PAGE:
One of the decisions that caused me to hesitate was whether to put my e mail address on the back cover. Now two years later, I am sure I did the right thing. I have heard from several folks who have added to my understanding of Mildred Doran’s story. I heard from Bronislw H. who actually grew up in the upper floors of the Doran Tower. His father ran the gas station on the first floor. He also sent me a copy of stationery from just after the Doran Tower was constructed showing the building which was shaped like a Dutch windmill WITH SAILS. So apparently it was originally designed to closely resemble a windmill and only later were the blades removed..
Also contacting me was Jeff T. a relative of Bill Malloska, the sponsor of the airplane Miss Doran. He was able to send me photographs of a Lincoln Oils gas station and of a person wearing a Lincoln Oils bowling shirt. Malloska was known for sponsoring sports teams.
Another e mail was received from two nephews of Willard Miller. Apparently the horse Mildred is shown riding in a photo in the book was Willard’s and its name was “Moonshine Run>” Willard also was a breeder of Great Dane’s and it is assumed Mildred’s dog Honolulu came from Willard, who they say was dating Mildred. It is odd to think that if things had worked out differently, I could be related to Willard’s nephews today.
Earlier this summer I learned that the Smithsonian Air & Space Museum in D.C. has created a new exhibit called Time and Navigation. In that exhibit appears a photograph of Mildred. As far as I know this is the first time mention of her has been made at the Museum.
Finally, during my speaking engagement earlier this month at the Int’l Women’s Air & Space Museum in Cleveland, I was shown a plaque showing a picture of Mildred on the top and words of praise from the Ninety Nines, an organization of women aviators on the lower half. They had no record of when or how the plaque had come into the Museum’s possession. I recognized it immediately and said, “I’ve been searching for that plaque.” I have a newspaper article from the 1970’s when the plaque was given to the Flint, Michigan, airport for display. During my research for Shooting Star I wrote the airport to see if it was still there. I received no response, so I assumed it was lost. Now it is found and in a wonderful spot.
My goal for Shooting Star was to insure Mildred’s story would not be forgotten. The responses I received from my e mail address assures me she will not be.
I see where TIGHAR has gotten more publicity regarding the search for Amelia Earhart’s plane in the Pacific Ocean. Last summer they identified several spots where it looked as if pieces of the plane were found only to later discover they were looking at pieces of a shipwreck. Now they have identified more pictures taken last year that look as if they could be parts of an airplane. Let’s hope they are right. However, it seems that every few months, TIGHAr issues another press release claiming to be on the trail of a ;plane wreck. These sightings hardly ever seem to pan out. I hope that this time is different and the new press release has a purpose other than fund raising..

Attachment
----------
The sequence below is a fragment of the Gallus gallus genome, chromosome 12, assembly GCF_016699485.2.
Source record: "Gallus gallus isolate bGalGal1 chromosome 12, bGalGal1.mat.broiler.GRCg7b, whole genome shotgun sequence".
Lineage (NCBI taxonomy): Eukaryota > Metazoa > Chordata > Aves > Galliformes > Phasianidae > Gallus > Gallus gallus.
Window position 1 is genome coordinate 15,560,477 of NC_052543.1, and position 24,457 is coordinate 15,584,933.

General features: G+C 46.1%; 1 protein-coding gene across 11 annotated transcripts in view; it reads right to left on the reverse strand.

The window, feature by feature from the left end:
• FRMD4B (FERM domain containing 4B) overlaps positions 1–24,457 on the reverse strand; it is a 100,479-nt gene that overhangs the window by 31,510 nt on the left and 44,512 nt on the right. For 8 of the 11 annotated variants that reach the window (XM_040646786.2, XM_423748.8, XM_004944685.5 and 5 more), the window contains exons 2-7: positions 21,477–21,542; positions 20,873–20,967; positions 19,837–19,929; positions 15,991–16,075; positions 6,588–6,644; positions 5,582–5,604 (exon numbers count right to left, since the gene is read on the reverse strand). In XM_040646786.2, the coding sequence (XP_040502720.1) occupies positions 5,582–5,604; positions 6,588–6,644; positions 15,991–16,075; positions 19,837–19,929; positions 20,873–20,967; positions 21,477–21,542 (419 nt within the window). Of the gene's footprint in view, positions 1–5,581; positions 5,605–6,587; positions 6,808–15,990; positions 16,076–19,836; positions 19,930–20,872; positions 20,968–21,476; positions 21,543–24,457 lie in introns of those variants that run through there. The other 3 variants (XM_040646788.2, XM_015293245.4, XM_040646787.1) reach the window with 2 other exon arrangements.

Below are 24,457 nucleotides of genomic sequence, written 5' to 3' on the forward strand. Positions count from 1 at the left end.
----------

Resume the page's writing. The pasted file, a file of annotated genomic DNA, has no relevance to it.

On Friday June 14, i’ll be giving a presentation about Mildred Doran the aviatrix that lost her life in the 1927 Dole Race from California to Hawaii. Of course, Mildred is the subject of my book, Shooting Star. And she was my mother’s older sister. They were especially close since their mother died some years before the race and Mildred was ten years older. During my time growing up, my mother did not speak about her sister very much. It was only after my mother died that I started to find out more based on the scrapbooks and other memorablilie that my mother kept. It’s going to be a fun evening since I understand a group of my high school friends will be there. I look forward to the opportunity to share the story. And, I understand the museum is a wonderful place to visit. If any of you are in the area I hope you join us. For information visit iwasm.org
After three years of research and writing a new book on aviation in 1927, almost all the work is done other than formatting and adding pictures. All of a sudden doubts creep into my brain. Will anyone think it is as interesting as I do? Should I instead turn to magazine articles or break the book into smaller parts? This book is longer than the last one. Will anyone want to read it all the way through? Nancy, my confidant, assures me that people do not mind longer books, especially ones about history. So I am plodding ahead and hope the finished product is out by May.